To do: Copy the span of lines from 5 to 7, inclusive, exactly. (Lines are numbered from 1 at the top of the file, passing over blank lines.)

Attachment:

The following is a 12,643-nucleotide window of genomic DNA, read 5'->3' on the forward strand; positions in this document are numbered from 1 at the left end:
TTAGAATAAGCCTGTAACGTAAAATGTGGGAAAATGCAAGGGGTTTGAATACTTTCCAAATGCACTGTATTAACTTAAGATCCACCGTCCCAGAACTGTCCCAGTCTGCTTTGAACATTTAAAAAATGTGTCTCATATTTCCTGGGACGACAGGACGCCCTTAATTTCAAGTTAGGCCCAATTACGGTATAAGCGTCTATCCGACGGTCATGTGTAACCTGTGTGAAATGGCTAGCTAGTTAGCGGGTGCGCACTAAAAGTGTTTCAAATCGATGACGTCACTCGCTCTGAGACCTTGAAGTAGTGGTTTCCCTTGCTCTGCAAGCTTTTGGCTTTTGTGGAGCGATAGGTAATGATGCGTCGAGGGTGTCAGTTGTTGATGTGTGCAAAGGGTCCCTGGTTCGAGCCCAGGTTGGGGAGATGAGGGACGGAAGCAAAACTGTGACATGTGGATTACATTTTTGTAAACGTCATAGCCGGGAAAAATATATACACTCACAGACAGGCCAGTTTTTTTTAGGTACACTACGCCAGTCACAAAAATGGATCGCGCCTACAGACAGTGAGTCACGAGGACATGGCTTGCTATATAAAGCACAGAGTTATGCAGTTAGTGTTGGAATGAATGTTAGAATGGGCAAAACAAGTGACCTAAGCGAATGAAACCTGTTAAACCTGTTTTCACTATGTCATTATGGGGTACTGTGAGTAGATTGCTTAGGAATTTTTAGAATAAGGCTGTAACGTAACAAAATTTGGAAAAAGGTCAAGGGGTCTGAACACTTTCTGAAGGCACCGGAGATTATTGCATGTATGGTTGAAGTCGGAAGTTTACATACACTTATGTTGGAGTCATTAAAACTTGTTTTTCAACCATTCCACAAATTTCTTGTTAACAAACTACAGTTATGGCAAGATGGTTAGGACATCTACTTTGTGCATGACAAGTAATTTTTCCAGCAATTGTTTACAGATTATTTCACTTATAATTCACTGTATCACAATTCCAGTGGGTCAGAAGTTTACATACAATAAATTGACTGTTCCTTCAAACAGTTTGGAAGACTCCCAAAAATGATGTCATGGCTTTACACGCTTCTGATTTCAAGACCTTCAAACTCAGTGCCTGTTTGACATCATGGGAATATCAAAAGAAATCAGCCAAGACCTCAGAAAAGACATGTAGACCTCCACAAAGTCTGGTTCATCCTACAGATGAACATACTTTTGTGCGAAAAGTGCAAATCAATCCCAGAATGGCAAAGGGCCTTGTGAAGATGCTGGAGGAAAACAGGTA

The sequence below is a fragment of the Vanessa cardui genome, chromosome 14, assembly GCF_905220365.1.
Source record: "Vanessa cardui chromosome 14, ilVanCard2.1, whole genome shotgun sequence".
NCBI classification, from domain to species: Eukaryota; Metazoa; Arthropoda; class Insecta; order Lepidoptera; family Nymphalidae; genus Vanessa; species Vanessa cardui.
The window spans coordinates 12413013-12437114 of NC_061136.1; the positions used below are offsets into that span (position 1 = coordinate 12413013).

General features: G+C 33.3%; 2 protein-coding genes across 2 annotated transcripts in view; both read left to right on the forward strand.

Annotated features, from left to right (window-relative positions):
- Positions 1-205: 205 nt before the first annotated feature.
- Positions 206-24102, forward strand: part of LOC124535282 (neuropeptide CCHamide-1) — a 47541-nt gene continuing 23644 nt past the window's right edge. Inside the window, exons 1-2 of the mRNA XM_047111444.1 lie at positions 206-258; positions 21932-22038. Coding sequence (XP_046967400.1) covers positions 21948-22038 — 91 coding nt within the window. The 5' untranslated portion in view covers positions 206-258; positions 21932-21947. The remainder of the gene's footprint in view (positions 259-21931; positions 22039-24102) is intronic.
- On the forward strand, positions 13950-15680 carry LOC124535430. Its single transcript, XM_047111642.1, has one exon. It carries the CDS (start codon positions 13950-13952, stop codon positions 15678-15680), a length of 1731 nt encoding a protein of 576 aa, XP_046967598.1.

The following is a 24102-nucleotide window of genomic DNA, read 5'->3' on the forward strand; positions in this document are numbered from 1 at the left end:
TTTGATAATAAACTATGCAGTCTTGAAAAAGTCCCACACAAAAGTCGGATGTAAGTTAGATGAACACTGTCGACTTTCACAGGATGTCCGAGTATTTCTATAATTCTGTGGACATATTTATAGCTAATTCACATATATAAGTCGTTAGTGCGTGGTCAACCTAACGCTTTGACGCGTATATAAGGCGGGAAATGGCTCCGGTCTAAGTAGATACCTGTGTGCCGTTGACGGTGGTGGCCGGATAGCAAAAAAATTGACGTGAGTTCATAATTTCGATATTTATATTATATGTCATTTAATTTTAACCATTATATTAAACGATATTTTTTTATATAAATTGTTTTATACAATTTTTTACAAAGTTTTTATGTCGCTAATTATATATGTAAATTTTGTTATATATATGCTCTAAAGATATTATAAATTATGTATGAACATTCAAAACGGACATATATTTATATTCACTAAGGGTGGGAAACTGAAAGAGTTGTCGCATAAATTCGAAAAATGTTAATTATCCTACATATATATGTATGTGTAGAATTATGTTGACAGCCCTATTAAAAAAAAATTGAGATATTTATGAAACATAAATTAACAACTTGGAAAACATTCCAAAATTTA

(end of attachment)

NCBI classification, from domain to species: Eukaryota; Metazoa; Arthropoda; class Insecta; order Lepidoptera; family Nymphalidae; genus Vanessa; species Vanessa cardui.
The window spans coordinates 12413013-12437114 of NC_061136.1; the positions used below are offsets into that span (position 1 = coordinate 12413013).

General features: G+C 33.3%; 2 protein-coding genes across 2 annotated transcripts in view; both read left to right on the forward strand.